Is ‘progressive’ a subsective adjective? I would have thought so, but on Sunday I learned about so-called “progressive Christianity,” which, as far as I can see, isn’t a kind of Christianity at all. Officially, it consists of a few features that amount to a marriage of Christianity and left-wing politics:
1. A spiritual vitality and expressiveness
2. An insistence on Christianity with intellectual integrity
3. A transgression of traditional gender boundaries
4. The belief that Christianity can be vital without claiming to be the best or the only true religion
5. Strong ecological and social justice commitments
The kick is in the postmodern understanding of intellectual integrity. Here’s how one advocate explains it:
God is not a supernatural being outside of the world/creation/universe. Neither is the word G-o-d the proper name of a supernatural being. It is a metaphor used to address the sacred in life, often, but not exclusively, using anthropocentric language….
As a progressive/liberal theologian I understand and experience ‘G-o-d’ as a universal creative process, continuously at work in the world, in the ordinary, giving rise to new forms of existence. Thus the new metaphor I find helpful in speaking about the sacred is “serendipitous creativity” (Kaufman 2004:42) as suggested by theologian Gordon Kaufman. Kaufman says:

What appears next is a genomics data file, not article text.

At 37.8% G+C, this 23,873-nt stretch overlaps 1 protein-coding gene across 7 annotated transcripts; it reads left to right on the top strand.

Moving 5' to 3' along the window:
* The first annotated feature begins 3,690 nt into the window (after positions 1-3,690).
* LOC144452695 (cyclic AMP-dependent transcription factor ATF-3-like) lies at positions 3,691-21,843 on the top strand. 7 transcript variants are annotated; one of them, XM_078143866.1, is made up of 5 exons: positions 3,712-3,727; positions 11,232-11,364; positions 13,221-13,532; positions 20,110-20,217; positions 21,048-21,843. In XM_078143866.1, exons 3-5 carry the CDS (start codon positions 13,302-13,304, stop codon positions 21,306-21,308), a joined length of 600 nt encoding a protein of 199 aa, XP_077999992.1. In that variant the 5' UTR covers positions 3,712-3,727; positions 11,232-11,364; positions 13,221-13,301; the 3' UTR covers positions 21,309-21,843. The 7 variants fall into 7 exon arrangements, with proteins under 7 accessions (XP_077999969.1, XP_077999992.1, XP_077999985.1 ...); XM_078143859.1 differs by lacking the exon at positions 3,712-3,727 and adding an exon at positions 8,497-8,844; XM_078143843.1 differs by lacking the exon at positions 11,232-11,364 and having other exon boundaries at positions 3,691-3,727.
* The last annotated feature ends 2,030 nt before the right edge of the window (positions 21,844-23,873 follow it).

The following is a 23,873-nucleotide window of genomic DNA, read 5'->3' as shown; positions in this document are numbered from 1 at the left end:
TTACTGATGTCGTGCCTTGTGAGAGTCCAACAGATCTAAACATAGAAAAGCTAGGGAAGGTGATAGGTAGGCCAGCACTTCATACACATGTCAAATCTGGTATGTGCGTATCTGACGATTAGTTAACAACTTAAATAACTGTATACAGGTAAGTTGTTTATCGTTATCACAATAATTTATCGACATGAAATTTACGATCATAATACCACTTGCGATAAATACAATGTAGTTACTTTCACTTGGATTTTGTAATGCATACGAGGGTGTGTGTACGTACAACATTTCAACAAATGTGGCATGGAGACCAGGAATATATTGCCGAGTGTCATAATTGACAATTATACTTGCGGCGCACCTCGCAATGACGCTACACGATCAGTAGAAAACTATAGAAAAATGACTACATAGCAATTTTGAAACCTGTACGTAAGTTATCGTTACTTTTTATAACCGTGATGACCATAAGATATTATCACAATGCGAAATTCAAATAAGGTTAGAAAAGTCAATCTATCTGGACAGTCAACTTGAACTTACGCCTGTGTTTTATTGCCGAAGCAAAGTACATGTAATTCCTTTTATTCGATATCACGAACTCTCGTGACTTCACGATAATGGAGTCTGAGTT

“The concept of creativity… enables us to connect important theological concerns with central features of modern/post-modern thinking about the cosmos, the evolution of life, and the emergence of biohistorical development of human life and culture on planet Earth” (Kaufman 2004:76).
Thus its features are expressed and experienced in three strands or trajectories:
creativity1 – cosmic evolution
creativity2 – biological evolution
creativity3 – cultural/symbolic evolution
“Intellectual integrity”? “Modern/post-modern thinking about the cosmos”? Hmmm. I think I already had a name for this view. It was ‘atheism.’ Why anyone who believed it would be interested in going to church is beyond me.
Does anyone have any familiarity with “progressive Christianity” in practice?
By the way, I’m not impressed with this example of intellectual rigor:
“In the synoptic gospels, Jesus speaks in brief, pithy one-liners and couplets, and in parables… In John, by contrast, Jesus speaks in lengthy discourses or monologues, or in elaborate dialogues prompted by some deed Jesus has performed” (Funk & Hoover 1993:10).
Both can not be historically accurate.
On this blog appear some pithy one-liners and couplets. My books are lengthy discourses. Should one infer that I can’t possibly have written both?